Bottom Content goes here.
Wikipedia content requires these links.....
Wikipedia content is licensed under the GNU Free Documentation License.
American Civil War
The American civil war was fought in the United States of America between
the northern states, popularly referred to as the "Union", and the seceding
southern states (in the U.S., The South), calling themselves the Confederate
States of America or the "Confederacy" between 1861 and 1865.
While there is considerable debate about the influence of individual events
that led the states to war, the following events are often cited as
* Missouri Compromise of 1820
* Compromise of 1850
* Kansas-Nebraska Act of 1854
* Creation of the Republican Party in 1854, which was against expansion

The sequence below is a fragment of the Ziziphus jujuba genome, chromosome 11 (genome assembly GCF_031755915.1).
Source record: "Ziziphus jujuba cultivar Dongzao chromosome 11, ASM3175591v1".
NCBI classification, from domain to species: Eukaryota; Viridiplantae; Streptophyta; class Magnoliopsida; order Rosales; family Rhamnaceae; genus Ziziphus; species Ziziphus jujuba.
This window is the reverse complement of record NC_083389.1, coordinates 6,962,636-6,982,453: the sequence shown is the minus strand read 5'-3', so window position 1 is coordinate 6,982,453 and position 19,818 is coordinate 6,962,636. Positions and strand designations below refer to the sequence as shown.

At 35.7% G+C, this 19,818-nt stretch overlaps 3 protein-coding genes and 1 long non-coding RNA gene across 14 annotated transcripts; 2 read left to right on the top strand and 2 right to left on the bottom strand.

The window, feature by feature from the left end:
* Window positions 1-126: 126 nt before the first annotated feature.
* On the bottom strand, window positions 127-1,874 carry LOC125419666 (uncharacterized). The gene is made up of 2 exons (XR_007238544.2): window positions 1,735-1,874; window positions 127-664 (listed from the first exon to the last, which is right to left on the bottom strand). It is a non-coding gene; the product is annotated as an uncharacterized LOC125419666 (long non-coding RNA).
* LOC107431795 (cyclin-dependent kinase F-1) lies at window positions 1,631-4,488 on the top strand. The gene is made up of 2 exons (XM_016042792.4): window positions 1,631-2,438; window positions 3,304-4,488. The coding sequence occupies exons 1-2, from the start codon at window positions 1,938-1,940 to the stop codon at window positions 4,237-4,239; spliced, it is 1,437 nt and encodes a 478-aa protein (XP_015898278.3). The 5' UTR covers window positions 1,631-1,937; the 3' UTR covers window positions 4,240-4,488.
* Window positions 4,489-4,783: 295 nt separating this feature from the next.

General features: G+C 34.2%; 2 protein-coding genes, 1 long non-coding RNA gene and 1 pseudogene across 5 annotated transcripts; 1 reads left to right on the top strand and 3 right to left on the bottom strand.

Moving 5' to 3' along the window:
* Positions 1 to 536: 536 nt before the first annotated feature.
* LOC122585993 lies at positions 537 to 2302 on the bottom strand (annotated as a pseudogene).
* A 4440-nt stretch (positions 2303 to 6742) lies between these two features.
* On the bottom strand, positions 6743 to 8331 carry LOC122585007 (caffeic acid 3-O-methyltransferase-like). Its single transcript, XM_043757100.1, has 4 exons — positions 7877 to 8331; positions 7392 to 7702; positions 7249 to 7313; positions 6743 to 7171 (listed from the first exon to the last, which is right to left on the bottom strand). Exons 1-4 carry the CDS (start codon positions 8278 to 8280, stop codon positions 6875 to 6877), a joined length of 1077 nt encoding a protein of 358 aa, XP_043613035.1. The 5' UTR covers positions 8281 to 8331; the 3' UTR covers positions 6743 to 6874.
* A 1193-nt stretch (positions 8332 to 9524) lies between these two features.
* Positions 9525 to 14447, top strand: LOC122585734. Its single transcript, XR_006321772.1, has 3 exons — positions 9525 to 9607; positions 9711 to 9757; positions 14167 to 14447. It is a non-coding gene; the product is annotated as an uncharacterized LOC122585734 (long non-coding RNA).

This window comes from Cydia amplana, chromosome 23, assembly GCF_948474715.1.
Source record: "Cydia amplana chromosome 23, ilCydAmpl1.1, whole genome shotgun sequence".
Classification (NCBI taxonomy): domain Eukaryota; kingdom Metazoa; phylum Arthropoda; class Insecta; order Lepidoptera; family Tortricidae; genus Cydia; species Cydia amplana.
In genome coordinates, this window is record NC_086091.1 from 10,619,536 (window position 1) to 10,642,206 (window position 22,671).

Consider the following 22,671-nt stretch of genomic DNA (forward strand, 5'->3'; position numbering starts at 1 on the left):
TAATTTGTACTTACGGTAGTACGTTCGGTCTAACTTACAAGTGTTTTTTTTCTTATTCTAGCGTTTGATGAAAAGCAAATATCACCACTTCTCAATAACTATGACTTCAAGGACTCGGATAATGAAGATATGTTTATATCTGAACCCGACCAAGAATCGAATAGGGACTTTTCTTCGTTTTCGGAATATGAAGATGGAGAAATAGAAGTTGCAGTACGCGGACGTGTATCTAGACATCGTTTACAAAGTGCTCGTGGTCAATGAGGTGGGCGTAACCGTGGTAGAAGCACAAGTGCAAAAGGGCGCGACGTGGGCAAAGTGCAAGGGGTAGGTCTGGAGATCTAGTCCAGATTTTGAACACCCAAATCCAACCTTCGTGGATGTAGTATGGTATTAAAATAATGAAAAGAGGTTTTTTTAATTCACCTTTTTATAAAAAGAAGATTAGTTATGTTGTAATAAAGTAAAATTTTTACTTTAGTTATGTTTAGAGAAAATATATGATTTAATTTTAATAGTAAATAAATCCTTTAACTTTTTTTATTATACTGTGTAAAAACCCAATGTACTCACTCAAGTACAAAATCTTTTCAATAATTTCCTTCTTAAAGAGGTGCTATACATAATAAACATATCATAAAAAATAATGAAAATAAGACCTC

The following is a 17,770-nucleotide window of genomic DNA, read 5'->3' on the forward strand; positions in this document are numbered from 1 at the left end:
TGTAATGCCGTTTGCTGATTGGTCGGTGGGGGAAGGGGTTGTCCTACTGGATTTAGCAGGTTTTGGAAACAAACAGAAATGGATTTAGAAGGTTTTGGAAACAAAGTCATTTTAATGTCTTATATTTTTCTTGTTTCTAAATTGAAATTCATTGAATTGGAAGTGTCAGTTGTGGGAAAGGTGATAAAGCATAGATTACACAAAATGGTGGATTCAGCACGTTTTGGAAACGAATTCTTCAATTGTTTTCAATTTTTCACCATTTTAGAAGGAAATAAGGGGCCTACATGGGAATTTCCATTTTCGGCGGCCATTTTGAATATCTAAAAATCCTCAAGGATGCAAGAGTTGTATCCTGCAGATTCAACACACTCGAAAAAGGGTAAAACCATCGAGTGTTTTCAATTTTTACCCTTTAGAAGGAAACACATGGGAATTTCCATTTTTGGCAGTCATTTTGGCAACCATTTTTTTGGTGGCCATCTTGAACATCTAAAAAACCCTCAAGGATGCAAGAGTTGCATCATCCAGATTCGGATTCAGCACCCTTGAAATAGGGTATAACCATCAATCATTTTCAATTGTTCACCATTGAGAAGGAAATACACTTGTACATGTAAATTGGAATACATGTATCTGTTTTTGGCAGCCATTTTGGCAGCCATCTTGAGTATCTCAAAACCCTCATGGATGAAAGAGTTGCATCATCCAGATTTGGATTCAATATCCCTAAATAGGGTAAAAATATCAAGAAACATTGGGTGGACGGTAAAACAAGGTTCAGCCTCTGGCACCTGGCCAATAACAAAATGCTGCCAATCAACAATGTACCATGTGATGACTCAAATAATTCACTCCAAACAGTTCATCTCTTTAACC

of slavery territory and composed of Conscience Whigs, Anti-Nebraska
Democrats, Know-Nothings, and Nativists
* John Brown's raid on Harper's Ferry, Virginia, resulting in Brown's
capture and execution. Abolitionists paid for his legal defense, deeply
offending the South.
* Dred Scott case, 1857
* Election of Abraham Lincoln in 1860
* State's rights with respect to the federal government
* Imbalance of trade
There is little question that the salient issue in the minds of the public
and popular press of the time, and the histories written since, was the
issue of slavery. Slavery had been abolished in most northern states, but
was legal and important to the economy of the Confederacy, which depended on
cheap agricultural labor. State sovereignty (for the South) and preservation
of the Union (for the North) have both also been cited as issues, but both
were reflections of the slavery issue, i.e., could the Federal government
force southern states to end slavery or could the southern states leave the
Union to preserve slavery?
These names are infrequently used today, but the war was also known in the
South as The War Between the States, The War of Northern Aggression, The War
of Southern Independence, or simply as The War. More obscure names for the